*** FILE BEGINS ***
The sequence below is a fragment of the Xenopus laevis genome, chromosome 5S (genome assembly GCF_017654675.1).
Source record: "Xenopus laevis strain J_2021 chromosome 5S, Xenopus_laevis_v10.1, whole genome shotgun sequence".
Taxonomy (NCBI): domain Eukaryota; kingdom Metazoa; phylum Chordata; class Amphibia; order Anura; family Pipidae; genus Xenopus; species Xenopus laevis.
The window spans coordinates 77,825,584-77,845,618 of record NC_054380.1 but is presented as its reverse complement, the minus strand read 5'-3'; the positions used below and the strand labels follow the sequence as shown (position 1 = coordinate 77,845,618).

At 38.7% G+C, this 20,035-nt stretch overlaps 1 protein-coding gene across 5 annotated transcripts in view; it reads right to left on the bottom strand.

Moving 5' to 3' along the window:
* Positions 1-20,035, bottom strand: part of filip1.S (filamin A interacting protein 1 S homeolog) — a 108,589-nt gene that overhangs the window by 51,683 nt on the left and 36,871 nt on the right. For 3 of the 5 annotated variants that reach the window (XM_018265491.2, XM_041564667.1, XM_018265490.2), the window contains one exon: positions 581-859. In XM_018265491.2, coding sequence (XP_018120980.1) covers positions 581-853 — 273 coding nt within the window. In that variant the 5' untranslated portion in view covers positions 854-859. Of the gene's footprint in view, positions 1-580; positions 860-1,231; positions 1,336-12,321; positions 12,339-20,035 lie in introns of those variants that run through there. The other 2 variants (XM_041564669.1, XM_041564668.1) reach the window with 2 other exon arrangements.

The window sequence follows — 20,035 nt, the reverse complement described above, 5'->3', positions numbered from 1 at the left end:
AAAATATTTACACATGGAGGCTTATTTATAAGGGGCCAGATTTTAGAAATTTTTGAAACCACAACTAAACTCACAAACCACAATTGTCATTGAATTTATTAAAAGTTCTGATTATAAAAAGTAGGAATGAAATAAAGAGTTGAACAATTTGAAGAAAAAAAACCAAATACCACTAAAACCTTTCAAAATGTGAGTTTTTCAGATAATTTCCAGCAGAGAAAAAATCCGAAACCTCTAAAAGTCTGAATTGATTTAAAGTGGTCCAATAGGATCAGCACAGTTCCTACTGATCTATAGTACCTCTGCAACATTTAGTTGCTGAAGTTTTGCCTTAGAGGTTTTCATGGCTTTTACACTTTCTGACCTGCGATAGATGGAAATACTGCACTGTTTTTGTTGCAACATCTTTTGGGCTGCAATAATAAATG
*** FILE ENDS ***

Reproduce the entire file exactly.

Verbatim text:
The sequence below is a fragment of the Xenopus laevis genome, chromosome 5S (genome assembly GCF_017654675.1).
Source record: "Xenopus laevis strain J_2021 chromosome 5S, Xenopus_laevis_v10.1, whole genome shotgun sequence".
Taxonomy (NCBI): domain Eukaryota; kingdom Metazoa; phylum Chordata; class Amphibia; order Anura; family Pipidae; genus Xenopus; species Xenopus laevis.
The window spans coordinates 77,825,584-77,845,618 of record NC_054380.1 but is presented as its reverse complement, the minus strand read 5'-3'; the positions used below and the strand labels follow the sequence as shown (position 1 = coordinate 77,845,618).

At 38.7% G+C, this 20,035-nt stretch overlaps 1 protein-coding gene across 5 annotated transcripts in view; it reads right to left on the bottom strand.

Moving 5' to 3' along the window:
* Positions 1-20,035, bottom strand: part of filip1.S (filamin A interacting protein 1 S homeolog) — a 108,589-nt gene that overhangs the window by 51,683 nt on the left and 36,871 nt on the right. For 3 of the 5 annotated variants that reach the window (XM_018265491.2, XM_041564667.1, XM_018265490.2), the window contains one exon: positions 581-859. In XM_018265491.2, coding sequence (XP_018120980.1) covers positions 581-853 — 273 coding nt within the window. In that variant the 5' untranslated portion in view covers positions 854-859. Of the gene's footprint in view, positions 1-580; positions 860-1,231; positions 1,336-12,321; positions 12,339-20,035 lie in introns of those variants that run through there. The other 2 variants (XM_041564669.1, XM_041564668.1) reach the window with 2 other exon arrangements.

The window sequence follows — 20,035 nt, the reverse complement described above, 5'->3', positions numbered from 1 at the left end:
AAAATATTTACACATGGAGGCTTATTTATAAGGGGCCAGATTTTAGAAATTTTTGAAACCACAACTAAACTCACAAACCACAATTGTCATTGAATTTATTAAAAGTTCTGATTATAAAAAGTAGGAATGAAATAAAGAGTTGAACAATTTGAAGAAAAAAAACCAAATACCACTAAAACCTTTCAAAATGTGAGTTTTTCAGATAATTTCCAGCAGAGAAAAAATCCGAAACCTCTAAAAGTCTGAATTGATTTAAAGTGGTCCAATAGGATCAGCACAGTTCCTACTGATCTATAGTACCTCTGCAACATTTAGTTGCTGAAGTTTTGCCTTAGAGGTTTTCATGGCTTTTACACTTTCTGACCTGCGATAGATGGAAATACTGCACTGTTTTTGTTGCAACATCTTTTGGGCTGCAATAATAAATG